Again, the employer is entitled to supplement the amount received from the Fund, provided that the total amount received by the employee does not exceed 100% of her/his normal remuneration, and provided that the employer has declared the intended top-up at the time of application.

Application for benefits

The employer who applies for the benefits must make certain declarations and provide particular proof dependent on the category of employee and benefit in respect of which the application is made.

In respect of vulnerable employees and those in quarantine or isolation after a high-risk contact, the Substitute Direction states that the employer must provide proof that the following information has been submitted to the National Institute of Occupational Health in the manner set out in the National Department of Health Guidelines:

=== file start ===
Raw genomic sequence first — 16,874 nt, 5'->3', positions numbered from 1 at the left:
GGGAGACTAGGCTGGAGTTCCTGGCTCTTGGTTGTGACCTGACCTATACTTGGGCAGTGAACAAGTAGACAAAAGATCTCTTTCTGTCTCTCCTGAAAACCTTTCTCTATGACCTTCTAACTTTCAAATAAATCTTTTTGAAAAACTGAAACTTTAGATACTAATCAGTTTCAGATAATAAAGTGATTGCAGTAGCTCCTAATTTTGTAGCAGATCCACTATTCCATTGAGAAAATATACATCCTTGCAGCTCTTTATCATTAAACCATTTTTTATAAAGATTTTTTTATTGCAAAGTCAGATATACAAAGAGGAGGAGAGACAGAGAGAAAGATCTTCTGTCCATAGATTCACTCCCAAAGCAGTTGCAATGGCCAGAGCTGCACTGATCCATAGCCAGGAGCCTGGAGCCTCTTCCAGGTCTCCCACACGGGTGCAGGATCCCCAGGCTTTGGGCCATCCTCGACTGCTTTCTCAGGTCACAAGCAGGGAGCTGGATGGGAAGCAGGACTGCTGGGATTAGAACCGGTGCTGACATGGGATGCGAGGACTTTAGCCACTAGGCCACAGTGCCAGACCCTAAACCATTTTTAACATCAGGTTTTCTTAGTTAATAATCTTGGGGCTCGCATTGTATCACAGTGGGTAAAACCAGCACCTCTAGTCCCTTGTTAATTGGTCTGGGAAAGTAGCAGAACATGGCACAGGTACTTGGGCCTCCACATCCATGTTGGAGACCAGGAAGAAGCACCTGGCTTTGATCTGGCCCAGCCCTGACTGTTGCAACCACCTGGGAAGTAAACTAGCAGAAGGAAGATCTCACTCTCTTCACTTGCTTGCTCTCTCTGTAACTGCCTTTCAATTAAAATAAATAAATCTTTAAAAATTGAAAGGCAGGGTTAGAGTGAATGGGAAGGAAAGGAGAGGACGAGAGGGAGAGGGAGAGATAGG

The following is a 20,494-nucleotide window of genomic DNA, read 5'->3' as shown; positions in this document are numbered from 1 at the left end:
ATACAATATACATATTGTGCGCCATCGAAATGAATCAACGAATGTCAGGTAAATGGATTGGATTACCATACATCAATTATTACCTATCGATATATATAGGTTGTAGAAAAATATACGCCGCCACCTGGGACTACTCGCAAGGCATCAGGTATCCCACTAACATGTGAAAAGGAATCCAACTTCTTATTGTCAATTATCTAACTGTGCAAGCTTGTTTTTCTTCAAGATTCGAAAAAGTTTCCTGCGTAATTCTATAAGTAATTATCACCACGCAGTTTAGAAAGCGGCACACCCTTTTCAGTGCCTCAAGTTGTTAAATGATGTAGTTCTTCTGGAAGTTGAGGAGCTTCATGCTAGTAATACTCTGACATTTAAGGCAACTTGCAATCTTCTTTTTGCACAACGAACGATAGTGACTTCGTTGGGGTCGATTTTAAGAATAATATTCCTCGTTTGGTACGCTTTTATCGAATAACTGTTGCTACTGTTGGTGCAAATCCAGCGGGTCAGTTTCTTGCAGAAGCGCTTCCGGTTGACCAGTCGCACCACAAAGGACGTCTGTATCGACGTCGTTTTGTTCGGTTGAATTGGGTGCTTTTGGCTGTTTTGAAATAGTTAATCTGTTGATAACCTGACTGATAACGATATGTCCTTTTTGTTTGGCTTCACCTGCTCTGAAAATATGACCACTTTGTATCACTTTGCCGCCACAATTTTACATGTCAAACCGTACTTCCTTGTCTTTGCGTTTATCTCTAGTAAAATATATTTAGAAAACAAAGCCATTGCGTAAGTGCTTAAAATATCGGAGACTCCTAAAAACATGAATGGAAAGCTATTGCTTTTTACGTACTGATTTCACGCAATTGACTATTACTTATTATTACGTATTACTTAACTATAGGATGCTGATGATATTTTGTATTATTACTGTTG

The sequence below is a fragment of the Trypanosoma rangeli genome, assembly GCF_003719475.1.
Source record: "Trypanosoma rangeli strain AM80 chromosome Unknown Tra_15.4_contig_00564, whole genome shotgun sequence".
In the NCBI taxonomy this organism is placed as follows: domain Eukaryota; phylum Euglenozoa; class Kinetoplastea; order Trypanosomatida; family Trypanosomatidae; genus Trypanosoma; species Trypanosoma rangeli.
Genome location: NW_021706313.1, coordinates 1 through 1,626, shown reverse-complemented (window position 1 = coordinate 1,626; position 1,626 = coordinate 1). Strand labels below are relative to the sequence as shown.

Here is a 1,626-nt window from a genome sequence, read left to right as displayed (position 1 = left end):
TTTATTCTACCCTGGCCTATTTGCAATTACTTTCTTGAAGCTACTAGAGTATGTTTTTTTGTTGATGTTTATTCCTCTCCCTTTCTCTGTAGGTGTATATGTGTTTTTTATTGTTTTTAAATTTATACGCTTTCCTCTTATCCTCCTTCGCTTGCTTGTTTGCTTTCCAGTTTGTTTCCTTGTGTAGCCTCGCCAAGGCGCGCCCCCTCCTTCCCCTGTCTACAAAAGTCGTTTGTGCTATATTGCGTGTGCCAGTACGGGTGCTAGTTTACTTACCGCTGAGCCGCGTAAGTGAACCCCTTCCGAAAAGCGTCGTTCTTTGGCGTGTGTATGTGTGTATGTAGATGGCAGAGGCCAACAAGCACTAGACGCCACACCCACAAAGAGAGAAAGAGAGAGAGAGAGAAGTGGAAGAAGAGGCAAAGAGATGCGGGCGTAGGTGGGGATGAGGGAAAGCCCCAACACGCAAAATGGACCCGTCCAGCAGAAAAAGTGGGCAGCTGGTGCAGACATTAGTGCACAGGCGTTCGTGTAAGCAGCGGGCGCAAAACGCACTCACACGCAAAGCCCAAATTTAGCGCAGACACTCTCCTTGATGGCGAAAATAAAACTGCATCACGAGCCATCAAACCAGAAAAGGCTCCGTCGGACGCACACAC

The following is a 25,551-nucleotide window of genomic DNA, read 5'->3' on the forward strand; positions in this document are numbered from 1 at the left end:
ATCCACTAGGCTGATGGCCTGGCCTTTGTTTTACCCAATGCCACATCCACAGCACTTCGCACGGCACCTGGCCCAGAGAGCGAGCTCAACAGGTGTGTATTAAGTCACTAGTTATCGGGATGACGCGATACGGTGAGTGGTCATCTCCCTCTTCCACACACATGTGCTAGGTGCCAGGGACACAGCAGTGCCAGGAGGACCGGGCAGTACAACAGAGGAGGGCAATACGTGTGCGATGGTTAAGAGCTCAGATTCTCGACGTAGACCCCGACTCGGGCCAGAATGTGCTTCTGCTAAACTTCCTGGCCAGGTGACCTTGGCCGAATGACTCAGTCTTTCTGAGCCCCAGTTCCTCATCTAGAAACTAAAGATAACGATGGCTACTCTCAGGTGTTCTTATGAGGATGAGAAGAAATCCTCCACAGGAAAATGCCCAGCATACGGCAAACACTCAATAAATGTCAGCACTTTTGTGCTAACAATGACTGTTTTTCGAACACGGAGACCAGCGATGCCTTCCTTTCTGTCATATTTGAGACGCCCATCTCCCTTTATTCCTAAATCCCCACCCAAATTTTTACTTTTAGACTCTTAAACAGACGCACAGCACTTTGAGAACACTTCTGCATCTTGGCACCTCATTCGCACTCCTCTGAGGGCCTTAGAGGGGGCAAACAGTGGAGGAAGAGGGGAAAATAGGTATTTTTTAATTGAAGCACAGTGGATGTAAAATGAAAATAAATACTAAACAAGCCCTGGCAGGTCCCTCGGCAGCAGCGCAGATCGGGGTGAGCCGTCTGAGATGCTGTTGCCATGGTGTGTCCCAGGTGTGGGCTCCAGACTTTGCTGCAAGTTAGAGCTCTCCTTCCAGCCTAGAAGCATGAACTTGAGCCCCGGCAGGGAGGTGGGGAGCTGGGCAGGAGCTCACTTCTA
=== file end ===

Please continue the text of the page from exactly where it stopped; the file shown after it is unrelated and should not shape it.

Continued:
• the employee’s vulnerability status;
  • details of the COVID-19 screening of employees who are symptomatic;
  • details of employees who test positive;
  • details of employees who are regarded as high-risk contacts; and
  • details of post-infection outcomes of those testing positive, including the return to work assessment outcomes.

The Substitute Directive states that ‘the employee declaration returns by the employer will confirm loss of income and thus inability to make alternative arrangements for the affected employees’.